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Chelsea Manning's Senate Run Is Met With Enthusiasm, Transphobia

Chelsea Manning
Chelsea Manning

The transgender whistleblower's political campaign has sparked strong reactions on both sides of the political spectrum.


It's official: Chelsea Manning is running for the U.S. Senate.

After reports circulated in the news media of a federal election filing, the transgender whistleblower confirmed her political aspirations for the Maryland seat Sunday on Twitter, in a post that included a fundraising video.

In 2013, Manning was sentenced to spend 35 years in prison for violating the Espionage Act, after sharing classified government documents and other sensitive materials with WikiLeaks while serving in the U.S. Army. President Obama, calling the sentence "very disproportionate," commuted most of it before he left office.

The crime led Manning, who came out as trans in 2013, to be hailed as a hero by some and a traitor by others. News of her Senate run showed how divisive a figure she has become, eliciting enthusiasm from progressives as well as antipathy laced with transphobia from the right.

Notably, James Woods, the conservative actor who speared a homophobic and hypocritical campaign against the film Call Me by Your Name, misgendered Manning -- a transphobic response adopted by other conservatives in their critiques.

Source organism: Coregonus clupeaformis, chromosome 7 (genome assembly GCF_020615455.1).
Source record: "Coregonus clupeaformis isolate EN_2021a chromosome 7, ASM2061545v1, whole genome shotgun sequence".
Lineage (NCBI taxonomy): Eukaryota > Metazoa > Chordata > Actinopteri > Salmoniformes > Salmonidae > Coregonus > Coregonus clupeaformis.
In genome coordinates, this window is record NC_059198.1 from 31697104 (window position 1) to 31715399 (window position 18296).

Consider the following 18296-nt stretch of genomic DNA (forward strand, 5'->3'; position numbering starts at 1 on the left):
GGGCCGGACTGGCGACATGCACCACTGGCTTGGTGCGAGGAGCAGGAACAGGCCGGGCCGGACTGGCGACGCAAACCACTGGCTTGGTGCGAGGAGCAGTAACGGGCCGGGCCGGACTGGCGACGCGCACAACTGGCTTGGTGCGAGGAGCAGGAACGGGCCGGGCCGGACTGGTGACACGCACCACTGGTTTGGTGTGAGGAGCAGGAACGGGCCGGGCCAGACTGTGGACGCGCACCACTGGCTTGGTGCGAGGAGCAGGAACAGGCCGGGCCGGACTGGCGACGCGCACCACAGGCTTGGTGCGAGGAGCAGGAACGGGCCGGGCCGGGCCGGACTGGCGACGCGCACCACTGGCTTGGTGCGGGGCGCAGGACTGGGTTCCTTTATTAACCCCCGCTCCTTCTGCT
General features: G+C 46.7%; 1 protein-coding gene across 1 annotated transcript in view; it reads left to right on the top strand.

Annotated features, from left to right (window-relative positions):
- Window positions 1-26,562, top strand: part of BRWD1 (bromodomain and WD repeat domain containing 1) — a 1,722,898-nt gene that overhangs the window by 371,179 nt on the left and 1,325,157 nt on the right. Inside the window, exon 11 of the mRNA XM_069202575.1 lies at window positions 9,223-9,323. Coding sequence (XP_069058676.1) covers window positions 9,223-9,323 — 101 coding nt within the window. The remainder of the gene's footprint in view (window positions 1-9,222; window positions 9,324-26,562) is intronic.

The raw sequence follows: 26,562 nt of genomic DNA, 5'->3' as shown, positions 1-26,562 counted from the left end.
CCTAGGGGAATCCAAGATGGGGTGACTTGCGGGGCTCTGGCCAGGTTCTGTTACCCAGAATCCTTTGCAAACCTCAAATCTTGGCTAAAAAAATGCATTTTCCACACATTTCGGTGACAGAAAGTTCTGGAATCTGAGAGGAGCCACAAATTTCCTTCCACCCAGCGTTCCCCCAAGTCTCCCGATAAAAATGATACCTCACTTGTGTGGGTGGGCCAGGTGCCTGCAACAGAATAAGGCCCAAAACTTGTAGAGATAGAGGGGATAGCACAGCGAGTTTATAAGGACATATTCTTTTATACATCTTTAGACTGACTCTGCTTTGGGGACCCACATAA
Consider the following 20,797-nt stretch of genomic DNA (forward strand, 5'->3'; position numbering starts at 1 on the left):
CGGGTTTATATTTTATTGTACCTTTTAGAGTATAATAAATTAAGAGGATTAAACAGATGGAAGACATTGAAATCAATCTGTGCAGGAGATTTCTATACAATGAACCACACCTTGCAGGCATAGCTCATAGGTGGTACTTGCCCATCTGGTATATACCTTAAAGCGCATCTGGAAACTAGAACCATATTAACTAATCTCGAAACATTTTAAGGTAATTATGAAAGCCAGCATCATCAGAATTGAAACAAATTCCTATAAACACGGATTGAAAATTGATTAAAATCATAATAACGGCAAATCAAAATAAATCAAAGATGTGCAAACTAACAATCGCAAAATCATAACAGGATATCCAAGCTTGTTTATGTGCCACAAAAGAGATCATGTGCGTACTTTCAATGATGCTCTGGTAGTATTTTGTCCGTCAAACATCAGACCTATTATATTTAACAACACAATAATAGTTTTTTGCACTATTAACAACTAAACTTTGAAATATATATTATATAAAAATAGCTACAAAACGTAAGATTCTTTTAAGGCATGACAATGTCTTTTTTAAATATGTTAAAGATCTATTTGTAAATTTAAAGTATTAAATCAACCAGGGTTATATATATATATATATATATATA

Critics also pointed out Manning's lack of political experience -- although this attack rings hollow from supporters of Donald Trump, who never held a political office before he became president.

Gay journalist Glenn Greenwald and longtime Manning defender -- he famously helped publish classified documents leaked by Edward Snowden in The Guardian -- took to Twitter to burnish her accomplishments in response to naysayers.

And political experience is not what Manning is promoting. In her campaign video, she positioned herself as "someone willing to fight" and "take the reins of power" from the political establishment:

We live in trying times, times of fear, of suppression, hate. We don't need more or better leaders. We need someone willing to fight. We need to stop asking them to give us our rights. They won't support us. They won't compromise. We need to stop expecting that out systems will somehow fix themselves. We need to actually take the reins of power from them. We need to challenge them on every level. We need to fix this. We don't need them any more. We can do better. We're damn right we got this.

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Daniel Reynolds

Daniel Reynolds is the editor of social media for The Advocate. A native of New Jersey, he writes about entertainment, health, and politics.
Daniel Reynolds is the editor of social media for The Advocate. A native of New Jersey, he writes about entertainment, health, and politics.